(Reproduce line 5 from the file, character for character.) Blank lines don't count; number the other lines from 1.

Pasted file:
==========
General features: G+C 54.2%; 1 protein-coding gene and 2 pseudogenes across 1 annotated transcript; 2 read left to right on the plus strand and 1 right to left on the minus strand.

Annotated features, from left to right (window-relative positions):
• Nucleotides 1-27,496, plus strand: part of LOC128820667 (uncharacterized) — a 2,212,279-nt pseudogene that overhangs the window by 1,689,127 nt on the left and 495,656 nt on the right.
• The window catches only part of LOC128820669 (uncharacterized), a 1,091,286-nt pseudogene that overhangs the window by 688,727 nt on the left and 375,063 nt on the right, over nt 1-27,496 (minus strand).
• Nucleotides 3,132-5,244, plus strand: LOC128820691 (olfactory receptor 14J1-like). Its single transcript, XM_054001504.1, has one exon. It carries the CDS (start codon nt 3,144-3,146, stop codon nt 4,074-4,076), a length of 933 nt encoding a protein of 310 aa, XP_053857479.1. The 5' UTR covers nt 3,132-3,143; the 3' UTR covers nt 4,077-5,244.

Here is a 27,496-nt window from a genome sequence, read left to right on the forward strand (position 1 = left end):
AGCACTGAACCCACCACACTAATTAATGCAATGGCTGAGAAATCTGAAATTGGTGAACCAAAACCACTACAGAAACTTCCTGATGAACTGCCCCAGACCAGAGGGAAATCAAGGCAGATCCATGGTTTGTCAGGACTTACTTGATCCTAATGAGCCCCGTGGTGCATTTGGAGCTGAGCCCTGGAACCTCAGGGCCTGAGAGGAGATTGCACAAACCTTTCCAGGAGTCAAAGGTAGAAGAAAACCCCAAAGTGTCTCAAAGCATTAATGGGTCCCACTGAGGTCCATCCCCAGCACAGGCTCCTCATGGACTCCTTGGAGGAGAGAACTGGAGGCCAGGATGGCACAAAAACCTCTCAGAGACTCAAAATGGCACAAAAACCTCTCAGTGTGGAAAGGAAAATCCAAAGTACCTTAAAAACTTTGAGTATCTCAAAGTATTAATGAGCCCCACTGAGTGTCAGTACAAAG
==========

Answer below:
• Nucleotides 3,132-5,244, plus strand: LOC128820691 (olfactory receptor 14J1-like). Its single transcript, XM_054001504.1, has one exon. It carries the CDS (start codon nt 3,144-3,146, stop codon nt 4,074-4,076), a length of 933 nt encoding a protein of 310 aa, XP_053857479.1. The 5' UTR covers nt 3,132-3,143; the 3' UTR covers nt 4,077-5,244.